The wait for Game of Thrones season two is nearly over. Get ready for Sunday’s premiere with EW’s in-depth interview with writer-producers David Benioff and Dan Weiss, the showrunners behind HBO’s acclaimed fantasy series. Without revealing any major spoilers, find out which characters get more screen time this year, how the producers pulled off shooting dragons, battles, magic and direwolves, some of the changes from George R.R. Martin’s “Song of Ice and Fire” book series, preliminary plans for a third season (yes, Book 3 will be split), and more.
What are some of the biggest challenges of season 2?
Weiss: It’s a bigger fish to fry. It needs to be real battles and dragons and direwolves. And we’ve got all these characters that you’ve hopefully have fallen in love with that we need to keep vibrant. We’ve got all these new people who hopefully will be equally compelling. The way George has dealt with that challenge is to start making the books longer. We will have that luxury if we’re lucky enough to be allowed to continue making the series. But in terms of each season, we got 10 episodes, and that’s literally all that’s conceivable to [produce] of this particular show.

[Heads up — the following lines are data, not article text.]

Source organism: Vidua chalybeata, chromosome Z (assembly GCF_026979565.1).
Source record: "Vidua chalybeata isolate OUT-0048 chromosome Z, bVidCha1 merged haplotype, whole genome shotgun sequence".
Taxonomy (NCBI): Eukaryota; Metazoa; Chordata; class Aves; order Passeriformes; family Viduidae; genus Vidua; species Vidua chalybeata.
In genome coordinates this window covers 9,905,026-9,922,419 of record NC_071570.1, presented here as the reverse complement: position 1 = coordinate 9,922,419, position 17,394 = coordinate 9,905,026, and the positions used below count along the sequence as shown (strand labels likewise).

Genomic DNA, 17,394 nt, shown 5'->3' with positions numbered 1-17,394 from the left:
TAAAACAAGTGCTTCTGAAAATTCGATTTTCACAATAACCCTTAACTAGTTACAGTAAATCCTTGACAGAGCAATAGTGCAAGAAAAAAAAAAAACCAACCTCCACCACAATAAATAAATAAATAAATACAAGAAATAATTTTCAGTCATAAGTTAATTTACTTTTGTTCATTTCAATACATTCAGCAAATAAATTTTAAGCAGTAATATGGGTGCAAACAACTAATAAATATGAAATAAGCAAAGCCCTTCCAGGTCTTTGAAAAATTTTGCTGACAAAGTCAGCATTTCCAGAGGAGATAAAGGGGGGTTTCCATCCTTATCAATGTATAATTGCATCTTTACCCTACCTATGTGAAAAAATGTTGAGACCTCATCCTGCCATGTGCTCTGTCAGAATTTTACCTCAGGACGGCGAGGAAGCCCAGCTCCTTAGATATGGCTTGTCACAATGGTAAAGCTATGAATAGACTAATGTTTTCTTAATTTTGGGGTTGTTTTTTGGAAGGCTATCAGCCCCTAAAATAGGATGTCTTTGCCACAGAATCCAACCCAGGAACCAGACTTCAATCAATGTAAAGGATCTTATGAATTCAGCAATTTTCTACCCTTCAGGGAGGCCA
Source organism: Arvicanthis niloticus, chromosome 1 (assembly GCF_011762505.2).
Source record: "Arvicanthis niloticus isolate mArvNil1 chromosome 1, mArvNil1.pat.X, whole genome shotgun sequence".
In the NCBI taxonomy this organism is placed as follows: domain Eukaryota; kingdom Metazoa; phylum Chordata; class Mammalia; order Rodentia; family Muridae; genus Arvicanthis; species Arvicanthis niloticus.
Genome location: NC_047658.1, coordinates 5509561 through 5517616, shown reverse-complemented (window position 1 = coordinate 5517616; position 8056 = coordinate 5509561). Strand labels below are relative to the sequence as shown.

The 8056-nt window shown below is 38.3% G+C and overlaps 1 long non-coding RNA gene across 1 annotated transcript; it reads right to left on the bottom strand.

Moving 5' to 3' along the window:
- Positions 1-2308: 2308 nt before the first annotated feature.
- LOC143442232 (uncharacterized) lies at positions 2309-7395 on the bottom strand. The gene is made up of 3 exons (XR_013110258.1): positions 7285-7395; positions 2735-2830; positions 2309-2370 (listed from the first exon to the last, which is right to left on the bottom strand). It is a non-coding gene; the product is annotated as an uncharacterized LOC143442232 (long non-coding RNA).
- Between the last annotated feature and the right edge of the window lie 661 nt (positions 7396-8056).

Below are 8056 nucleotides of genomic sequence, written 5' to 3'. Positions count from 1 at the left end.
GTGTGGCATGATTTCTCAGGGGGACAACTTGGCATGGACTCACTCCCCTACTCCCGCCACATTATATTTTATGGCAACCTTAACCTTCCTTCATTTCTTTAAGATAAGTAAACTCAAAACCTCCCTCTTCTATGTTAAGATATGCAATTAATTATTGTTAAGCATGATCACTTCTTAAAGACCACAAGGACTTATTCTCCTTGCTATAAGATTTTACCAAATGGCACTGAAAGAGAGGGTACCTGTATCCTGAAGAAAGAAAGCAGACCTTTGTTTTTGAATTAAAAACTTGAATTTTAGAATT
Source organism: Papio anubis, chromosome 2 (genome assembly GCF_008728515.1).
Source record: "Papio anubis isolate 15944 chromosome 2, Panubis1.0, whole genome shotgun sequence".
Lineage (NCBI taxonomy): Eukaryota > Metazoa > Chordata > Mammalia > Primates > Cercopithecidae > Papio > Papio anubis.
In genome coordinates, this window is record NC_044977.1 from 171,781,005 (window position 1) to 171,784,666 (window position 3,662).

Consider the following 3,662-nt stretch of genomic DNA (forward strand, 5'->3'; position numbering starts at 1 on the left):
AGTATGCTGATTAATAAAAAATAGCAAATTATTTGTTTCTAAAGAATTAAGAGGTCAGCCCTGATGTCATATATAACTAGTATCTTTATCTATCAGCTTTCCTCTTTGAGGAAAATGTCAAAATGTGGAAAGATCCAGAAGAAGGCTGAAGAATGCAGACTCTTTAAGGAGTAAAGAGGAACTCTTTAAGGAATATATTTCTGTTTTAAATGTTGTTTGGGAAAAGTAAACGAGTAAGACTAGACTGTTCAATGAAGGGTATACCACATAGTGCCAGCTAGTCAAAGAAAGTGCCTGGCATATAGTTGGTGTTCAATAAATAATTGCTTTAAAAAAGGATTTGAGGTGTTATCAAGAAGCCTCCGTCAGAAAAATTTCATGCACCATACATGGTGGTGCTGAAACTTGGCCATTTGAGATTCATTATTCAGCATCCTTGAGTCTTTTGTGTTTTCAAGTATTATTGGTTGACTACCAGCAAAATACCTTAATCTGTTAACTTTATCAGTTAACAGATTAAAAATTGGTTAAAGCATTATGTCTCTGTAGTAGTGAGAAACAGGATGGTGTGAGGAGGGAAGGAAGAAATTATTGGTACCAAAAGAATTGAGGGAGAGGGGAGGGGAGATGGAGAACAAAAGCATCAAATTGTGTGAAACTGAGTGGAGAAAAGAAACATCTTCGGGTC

Benioff: You know, what was scary during the first season is you’re doing all this work and you have no idea if it’s just gonna sink into the ocean without a trace. At least knowing that there’s a fan base out there that’s waiting for these shows … that helped a lot.
So it’s more visually grand this time?
Weiss: Yeah. Most shows, once you’ve got the office or the apartment building that it’s set in, you’ve got it. You have that asset where the vast bulk of your principle action is going to take place. For us, we just keep adding new locations.
Like Iceland. How was that?
Benioff: The whole reason we’re going there, of course, is to better portray North of the Wall. We were actually facing the unsatisfying, extravagant, expensive possibility of snowing up a field in the middle of Ireland and having people walk into green screens. Or we could go to the most beautiful scene on earth and stick people on a the middle of a glacier. It’s just so much more exciting than shooting with a green screen.
Weiss: Our general approach with everything is if there’s something real that we can build on and use effects to turn into our world, that’s always better. It’s always going to be better to start with a real foundation, whether it’s a castle or a canyon encampment, or whatever. In Iceland, there’s not a damn thing you need to do. It looks like no other place on earth.
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